New in Paperback
New in Paperback: Memory Food
TASTES LIKE CUBA An Exile's Hunger for Home By Eduardo Machado and Michael Domitrovich | Gotham. 357 pp. $15
When 8-year-old Eduardo Machado arrived in America from Cuba in 1961, he was dumbfounded. The problem was not so much the absence of his parents or the tight quarters of his aunt and uncle's two-room Miami shack; it was the food. "It was an exercise in gustatory sterility," he writes of his Spam-laden meals. Machado, now a playwright who teaches at New York University, had grown up in far more palatable circumstances in Havana. "Exotic imports from Spain like Serrano ham, manchego cheese, and big juicy olives were piled lasciviously on top of one another. There was always cigar smoke, wine, and Pedro Varga or Nat King Cole on the record player," he recalls in his memoir Tastes Like Cuba.
The plot of Machado's American Dream is complex, taking him from Miami to Los Angeles and finally to New York (where he coached Al Pacino on how to sound Cuban in "Scarface"). It's a story told through the prism of food, with recipes to accompany every chapter: In Havana there's roast pork; in Miami there's Velveeta grilled cheese; in Los Angeles there's "suburban pineapple upside-down cake." At each turn Machado is searching for that elusive flavor of Cuba, that madeleine that will bring him back to 1958, "before everything changed forever."
IMMOVEABLE FEAST A Paris Christmas By John Baxter | Harper Perennial. 270 pp. $13.95
"I can see most of my life as a flight from the horrors of the Australian table," confesses John Baxter, "where meals were less a case of chips with everything than chips instead of everything." In Immoveable Feast, Baxter, a movie critic and biographer of famous filmmakers, pays tribute to the more sophisticated (but equally fattening) cuisine of his adopted country, France.
Of course Baxter is not the first person to venerate French cookery, but here Baxter's reverence is specific: the French Christmas dinner, an occasion he characterizes as a cross between America's Thanksgiving, Russia's May Day, Australia's Anzac Day and a German beer festival. The memoir centers on his attempt to create such a meal for his French wife's family, a mission that takes him to remote corners of the countryside as he tracks down the freshest oysters, the fattiest cut of pork and a cheese with the proper stink and ooze. Baxter's discerning palate is matched by his gift for charming digression: The book abounds in stories about his childhood, tidbits about the history of food and encounters with characters (such as the butcher M. Mortier, a "jovial man with a belly and bushy mustache like Balzac") who seem to have stepped straight out of a French film.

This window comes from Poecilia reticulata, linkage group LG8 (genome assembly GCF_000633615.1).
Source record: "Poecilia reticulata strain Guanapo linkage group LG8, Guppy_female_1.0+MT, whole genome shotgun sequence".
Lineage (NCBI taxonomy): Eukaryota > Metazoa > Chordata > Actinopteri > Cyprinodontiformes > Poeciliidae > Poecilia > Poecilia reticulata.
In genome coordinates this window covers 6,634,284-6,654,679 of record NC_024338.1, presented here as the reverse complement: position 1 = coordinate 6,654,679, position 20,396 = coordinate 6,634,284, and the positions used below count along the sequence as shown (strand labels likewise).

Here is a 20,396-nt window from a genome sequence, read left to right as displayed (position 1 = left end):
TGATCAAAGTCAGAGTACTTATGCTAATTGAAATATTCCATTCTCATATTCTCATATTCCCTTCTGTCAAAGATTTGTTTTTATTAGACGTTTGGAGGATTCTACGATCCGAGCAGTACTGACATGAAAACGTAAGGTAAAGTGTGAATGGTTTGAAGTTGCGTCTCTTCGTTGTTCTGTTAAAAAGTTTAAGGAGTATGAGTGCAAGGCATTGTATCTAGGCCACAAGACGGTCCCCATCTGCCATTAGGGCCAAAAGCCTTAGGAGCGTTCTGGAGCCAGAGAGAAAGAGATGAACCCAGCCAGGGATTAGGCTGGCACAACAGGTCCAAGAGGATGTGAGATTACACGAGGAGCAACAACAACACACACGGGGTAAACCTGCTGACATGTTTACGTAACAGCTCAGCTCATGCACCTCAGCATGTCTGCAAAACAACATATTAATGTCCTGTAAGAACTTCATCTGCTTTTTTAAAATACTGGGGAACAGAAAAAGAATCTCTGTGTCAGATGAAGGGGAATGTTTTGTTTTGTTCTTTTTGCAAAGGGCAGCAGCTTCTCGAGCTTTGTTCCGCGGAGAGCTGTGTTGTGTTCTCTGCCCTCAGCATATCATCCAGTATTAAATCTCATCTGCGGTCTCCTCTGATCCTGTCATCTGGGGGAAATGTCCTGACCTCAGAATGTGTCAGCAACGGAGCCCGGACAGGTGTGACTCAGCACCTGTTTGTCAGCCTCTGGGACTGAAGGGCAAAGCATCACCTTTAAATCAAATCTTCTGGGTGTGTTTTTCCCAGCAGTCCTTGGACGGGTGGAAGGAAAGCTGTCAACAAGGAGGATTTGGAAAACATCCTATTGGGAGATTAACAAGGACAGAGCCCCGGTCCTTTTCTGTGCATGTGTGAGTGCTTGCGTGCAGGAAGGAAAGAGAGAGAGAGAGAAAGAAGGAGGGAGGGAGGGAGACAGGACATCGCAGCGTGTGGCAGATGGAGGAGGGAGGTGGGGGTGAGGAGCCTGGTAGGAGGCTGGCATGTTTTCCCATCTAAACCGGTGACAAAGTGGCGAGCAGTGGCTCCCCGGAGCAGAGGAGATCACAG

From Our Previous Reviews
· The Adventures of Amir Hamza (Modern Library, $25), Ghalib Lakhnavi's and Abdullah Bilgrami's Indo-Persian Islamic saga, is "based on the swashbuckling life of Amir Hamza, uncle of the Prophet Mohammed" and represents "a marvelous dovetailing of fantasy, history and religion," wrote Diana Abu-Jaber.
· Jonathan Gould's Can't Buy Me Love (Three Rivers, $15.95), a collective biography of the Beatles, puts the band in cultural context: "This is a book that deftly leaps from Max Weber and Daniel J. Boorstein to Little Richard and Chuck Berry," Glenn Frankel noted.
· In The Toothpick (Vintage, $15.95), Henry Petroski delves into the history and technology of that little wooden stick in your hors d'oeuvres, recounting "the oddly inspiring story of one man's quixotic mission to put a toothpick in every American's mouth," wrote Joshua Glenn.
· Book World critic Michael Dirda "writes brilliantly, concisely and even convincingly" in Classics for Pleasure (Harcourt, $15), a collection of short essays "about a rather iconoclastic and unusual roster of authors whom he regards as 'classic,' " according to Michael Korda.
· "A diary is an antidote to hindsight," remarks the Monty Python comic Michael Palin in his Diaries 1969-1979, (Thomas Dunne, $19.95), a detailed account with enough gossip "to satisfy all but the most ravenous Python addicts," Jonathan Yardley concluded.
Nora Krug is Book World's paperbacks columnist.